My friend went off his meds. The drugs that controlled his blood pressure made him feel sluggish. The drugs that decreased his clotting risk were part of the handful of pills that simply got dropped from the regimen. The stroke he suffered two weeks later was probably avoidable. His road back to full recovery remains uncertain. Regrets don’t begin to tell the story.
Many of my patients stop taking their arthritis medications. They stop working at their joint mobility exercises, their balance practice and their muscle strengthening regimens. They prefer to play rather than train. Some prefer to do neither and become sedentary. And it is not just my patients. The most unfilled prescriptions are medications for headache (51 percent), heart disease (51.3 percent) and depression (36.8 percent). Annually, 125,000 deaths are reportedly due to unfilled medications.
Some of my other patients take their sports to extremes. No sooner have they recovered from one injury, they are pushing the limits of the next, all the while setting new personal records. Frequent flyers in the operating room, they accept their setbacks as the cost of their glory.
Even some of my post-op patients ignore my advice to limit the weight bearing on their repaired knee while their cartilage regrows. It’s understandable. The rehabilitated joints feel good. The long-term damage is unseen. The benefits of the regenerative surgery may not be fully achieved with such early activity, but my cautions fall on overly aggressive ears. It is unfortunate, because surgery is often only as good as the rehabilitation exercises that follow.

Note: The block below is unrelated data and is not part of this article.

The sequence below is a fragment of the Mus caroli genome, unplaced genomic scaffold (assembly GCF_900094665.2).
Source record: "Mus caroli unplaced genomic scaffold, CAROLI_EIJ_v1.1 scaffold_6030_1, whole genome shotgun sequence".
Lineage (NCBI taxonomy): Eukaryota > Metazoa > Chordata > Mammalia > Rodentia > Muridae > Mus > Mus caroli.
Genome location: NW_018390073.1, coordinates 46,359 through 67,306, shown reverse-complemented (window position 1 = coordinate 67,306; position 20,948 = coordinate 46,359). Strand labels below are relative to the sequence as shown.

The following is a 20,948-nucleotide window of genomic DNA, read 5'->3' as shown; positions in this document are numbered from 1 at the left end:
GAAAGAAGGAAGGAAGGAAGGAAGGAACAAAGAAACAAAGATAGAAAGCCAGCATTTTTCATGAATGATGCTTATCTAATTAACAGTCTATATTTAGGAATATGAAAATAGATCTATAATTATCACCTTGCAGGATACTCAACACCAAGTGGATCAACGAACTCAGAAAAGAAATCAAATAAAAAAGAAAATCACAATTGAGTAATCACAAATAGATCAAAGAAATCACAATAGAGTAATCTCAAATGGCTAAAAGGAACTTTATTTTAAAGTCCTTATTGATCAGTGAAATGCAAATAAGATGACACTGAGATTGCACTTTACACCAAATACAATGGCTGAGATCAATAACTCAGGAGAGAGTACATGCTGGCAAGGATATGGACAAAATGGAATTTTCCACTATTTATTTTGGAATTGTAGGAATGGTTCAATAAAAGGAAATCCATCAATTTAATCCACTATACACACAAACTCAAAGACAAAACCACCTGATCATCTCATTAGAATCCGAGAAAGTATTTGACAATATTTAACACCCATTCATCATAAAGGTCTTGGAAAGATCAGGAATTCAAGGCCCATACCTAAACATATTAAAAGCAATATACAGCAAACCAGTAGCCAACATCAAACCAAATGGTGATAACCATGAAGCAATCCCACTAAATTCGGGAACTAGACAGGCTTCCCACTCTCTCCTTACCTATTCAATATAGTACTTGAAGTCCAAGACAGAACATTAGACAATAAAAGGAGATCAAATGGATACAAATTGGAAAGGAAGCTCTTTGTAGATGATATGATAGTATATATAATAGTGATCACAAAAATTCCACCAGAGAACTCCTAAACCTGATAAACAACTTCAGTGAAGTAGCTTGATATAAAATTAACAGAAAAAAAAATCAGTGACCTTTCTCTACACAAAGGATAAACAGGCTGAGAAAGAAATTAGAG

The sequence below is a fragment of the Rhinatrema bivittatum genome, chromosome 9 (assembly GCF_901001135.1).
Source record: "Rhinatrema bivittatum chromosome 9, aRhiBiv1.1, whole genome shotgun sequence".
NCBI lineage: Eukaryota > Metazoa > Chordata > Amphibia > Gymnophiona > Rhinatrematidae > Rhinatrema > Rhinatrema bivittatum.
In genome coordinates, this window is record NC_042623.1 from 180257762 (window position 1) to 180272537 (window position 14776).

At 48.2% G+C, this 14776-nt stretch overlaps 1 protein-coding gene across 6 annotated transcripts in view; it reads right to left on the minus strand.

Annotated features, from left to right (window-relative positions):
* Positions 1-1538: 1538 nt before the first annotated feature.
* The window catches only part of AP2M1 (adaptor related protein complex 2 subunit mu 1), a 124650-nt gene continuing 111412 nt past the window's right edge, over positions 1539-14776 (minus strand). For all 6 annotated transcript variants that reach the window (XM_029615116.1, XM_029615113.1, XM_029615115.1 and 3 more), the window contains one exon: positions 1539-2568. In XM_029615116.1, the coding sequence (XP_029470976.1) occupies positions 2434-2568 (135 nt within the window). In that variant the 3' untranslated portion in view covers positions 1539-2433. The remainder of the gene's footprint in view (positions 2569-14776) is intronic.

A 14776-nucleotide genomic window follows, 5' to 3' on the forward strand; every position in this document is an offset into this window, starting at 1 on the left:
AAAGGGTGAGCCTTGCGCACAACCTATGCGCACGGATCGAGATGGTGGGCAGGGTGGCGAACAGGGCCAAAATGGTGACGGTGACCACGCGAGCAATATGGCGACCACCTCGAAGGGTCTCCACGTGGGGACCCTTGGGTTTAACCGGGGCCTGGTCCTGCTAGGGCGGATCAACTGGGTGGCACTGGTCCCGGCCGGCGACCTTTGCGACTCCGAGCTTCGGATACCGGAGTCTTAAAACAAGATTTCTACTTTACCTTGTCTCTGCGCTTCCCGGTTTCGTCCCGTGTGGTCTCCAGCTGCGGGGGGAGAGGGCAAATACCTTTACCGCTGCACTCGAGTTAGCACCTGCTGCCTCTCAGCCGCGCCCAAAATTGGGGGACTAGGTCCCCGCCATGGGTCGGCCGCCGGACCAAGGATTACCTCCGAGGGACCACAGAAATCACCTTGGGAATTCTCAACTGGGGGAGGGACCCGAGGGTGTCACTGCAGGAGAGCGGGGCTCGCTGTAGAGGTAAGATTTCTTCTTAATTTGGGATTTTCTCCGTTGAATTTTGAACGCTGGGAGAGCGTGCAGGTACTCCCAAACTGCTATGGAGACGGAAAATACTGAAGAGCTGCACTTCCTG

Some of my patients overeat. The immediate pleasure literally outweighs the consequences. A slowly growing belly becomes part of their self-image. Though their friends may notice, the transformation proceeds silently — often because it is not PC to tell someone they are getting obese.
My most careless friends smoke cigarettes. Some do this stupid activity 20 times a day. How can this repetitive self-insult be justified? They know it is destructive to all human systems, eventually fatal and smells bad. It defines people as stupid, maybe even deplorable (though today we can’t use that word). Yet they go on.
We all do stupid things. I try not to do them too often. And I try to limit my stupid activities to those with minimal consequences. When the activities lead to damage to myself, I pay the price. When others have to pay for my stupidity, it is I who have behaved irresponsibly. The difference is what determines the success or failure of our communities.
My friend may recover — but others sacrifice time and effort to bring him back. So look in the mirror when you question the cause of rising healthcare costs.
Dr. Kevin R. Stone is an orthopedic surgeon at The Stone Clinic and chairman of the Stone Research Foundation in San Francisco.